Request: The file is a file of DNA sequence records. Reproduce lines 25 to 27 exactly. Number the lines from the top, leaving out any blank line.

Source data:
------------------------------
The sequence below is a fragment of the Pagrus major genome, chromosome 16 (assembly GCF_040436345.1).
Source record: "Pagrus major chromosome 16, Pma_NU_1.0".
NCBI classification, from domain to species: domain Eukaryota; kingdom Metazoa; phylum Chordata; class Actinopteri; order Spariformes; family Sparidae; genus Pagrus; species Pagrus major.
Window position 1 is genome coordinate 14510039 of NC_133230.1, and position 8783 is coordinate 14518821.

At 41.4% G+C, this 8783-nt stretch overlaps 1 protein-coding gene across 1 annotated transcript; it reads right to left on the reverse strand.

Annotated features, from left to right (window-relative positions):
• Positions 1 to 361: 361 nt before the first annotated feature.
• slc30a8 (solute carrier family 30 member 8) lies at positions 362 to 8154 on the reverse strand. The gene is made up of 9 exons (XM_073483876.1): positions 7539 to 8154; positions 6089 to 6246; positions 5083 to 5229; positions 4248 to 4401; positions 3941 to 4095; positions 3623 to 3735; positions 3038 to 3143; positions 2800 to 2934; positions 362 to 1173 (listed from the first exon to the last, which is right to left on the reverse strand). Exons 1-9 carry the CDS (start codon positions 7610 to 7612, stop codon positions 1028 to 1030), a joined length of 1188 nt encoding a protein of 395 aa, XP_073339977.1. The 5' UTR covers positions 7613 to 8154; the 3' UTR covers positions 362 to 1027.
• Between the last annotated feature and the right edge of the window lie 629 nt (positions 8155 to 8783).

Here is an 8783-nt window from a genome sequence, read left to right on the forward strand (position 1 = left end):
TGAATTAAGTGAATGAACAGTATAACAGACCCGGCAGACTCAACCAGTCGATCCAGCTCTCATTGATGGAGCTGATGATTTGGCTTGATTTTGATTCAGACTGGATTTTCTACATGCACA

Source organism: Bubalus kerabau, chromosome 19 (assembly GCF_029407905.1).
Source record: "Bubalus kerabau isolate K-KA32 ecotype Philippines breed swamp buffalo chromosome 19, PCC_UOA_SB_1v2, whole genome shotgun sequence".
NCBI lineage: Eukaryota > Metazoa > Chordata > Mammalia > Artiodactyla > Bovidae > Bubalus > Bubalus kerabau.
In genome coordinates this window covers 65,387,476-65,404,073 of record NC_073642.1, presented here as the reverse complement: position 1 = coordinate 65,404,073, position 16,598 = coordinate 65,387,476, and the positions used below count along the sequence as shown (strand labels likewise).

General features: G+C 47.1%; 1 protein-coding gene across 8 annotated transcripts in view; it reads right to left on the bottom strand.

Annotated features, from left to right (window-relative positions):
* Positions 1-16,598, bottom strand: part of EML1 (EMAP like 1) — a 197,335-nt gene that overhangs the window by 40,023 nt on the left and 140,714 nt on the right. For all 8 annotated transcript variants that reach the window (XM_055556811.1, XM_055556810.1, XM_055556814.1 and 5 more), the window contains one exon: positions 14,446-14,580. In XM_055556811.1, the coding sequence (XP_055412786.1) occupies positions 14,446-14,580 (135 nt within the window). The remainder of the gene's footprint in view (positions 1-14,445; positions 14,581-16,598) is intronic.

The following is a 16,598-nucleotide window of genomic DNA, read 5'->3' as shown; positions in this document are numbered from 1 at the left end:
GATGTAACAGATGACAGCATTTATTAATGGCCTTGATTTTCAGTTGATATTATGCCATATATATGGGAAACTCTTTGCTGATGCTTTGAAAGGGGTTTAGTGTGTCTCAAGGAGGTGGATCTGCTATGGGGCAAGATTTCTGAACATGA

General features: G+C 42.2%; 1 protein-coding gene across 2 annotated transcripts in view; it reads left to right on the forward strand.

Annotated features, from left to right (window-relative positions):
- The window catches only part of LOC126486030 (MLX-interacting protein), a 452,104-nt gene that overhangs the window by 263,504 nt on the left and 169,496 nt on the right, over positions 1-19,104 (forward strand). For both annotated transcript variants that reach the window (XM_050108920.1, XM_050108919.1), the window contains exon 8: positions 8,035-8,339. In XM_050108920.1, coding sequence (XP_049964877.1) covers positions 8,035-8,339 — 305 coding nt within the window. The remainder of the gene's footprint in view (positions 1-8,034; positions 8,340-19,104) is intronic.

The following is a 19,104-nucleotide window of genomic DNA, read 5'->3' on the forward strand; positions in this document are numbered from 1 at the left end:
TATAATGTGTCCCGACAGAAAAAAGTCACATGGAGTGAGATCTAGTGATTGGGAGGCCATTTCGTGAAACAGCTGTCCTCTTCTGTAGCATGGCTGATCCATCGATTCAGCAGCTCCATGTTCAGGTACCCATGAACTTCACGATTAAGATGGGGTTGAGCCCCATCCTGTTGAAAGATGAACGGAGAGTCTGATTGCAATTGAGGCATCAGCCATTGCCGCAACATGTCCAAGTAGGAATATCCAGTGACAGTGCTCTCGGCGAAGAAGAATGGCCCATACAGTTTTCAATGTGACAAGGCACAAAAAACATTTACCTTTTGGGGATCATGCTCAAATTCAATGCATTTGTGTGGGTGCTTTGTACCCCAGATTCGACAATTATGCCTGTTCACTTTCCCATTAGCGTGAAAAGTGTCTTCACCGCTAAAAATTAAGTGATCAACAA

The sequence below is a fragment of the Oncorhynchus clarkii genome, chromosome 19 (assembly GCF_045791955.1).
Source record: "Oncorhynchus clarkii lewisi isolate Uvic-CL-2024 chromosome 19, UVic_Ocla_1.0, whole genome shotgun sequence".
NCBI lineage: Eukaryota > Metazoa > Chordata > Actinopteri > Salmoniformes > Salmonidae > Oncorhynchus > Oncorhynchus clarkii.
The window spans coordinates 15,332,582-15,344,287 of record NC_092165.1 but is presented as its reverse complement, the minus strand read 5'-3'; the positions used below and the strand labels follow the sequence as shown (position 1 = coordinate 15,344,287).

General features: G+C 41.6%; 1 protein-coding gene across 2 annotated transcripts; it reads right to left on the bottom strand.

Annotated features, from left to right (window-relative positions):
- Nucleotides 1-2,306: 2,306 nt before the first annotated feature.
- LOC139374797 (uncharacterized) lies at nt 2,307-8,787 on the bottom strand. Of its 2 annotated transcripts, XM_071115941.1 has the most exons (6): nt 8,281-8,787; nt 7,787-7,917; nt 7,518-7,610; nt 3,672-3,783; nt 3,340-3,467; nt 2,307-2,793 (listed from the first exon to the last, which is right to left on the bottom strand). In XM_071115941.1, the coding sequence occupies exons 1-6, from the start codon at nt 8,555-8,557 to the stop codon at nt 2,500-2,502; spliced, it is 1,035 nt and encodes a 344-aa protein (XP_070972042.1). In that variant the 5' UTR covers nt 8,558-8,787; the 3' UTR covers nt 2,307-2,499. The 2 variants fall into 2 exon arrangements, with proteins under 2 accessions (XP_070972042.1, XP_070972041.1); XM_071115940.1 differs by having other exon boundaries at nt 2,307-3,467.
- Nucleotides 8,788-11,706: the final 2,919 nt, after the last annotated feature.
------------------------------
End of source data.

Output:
TATAATGTGTCCCGACAGAAAAAAGTCACATGGAGTGAGATCTAGTGATTGGGAGGCCATTTCGTGAAACAGCTGTCCTCTTCTGTAGCATGGCTGATCCATCGATTCAGCAGCTCCATGTTCAGGTACCCATGAACTTCACGATTAAGATGGGGTTGAGCCCCATCCTGTTGAAAGATGAACGGAGAGTCTGATTGCAATTGAGGCATCAGCCATTGCCGCAACATGTCCAAGTAGGAATATCCAGTGACAGTGCTCTCGGCGAAGAAGAATGGCCCATACAGTTTTCAATGTGACAAGGCACAAAAAACATTTACCTTTTGGGGATCATGCTCAAATTCAATGCATTTGTGTGGGTGCTTTGTACCCCAGATTCGACAATTATGCCTGTTCACTTTCCCATTAGCGTGAAAAGTGTCTTCACCGCTAAAAATTAAGTGATCAACAA

The sequence below is a fragment of the Oncorhynchus clarkii genome, chromosome 19 (assembly GCF_045791955.1).
Source record: "Oncorhynchus clarkii lewisi isolate Uvic-CL-2024 chromosome 19, UVic_Ocla_1.0, whole genome shotgun sequence".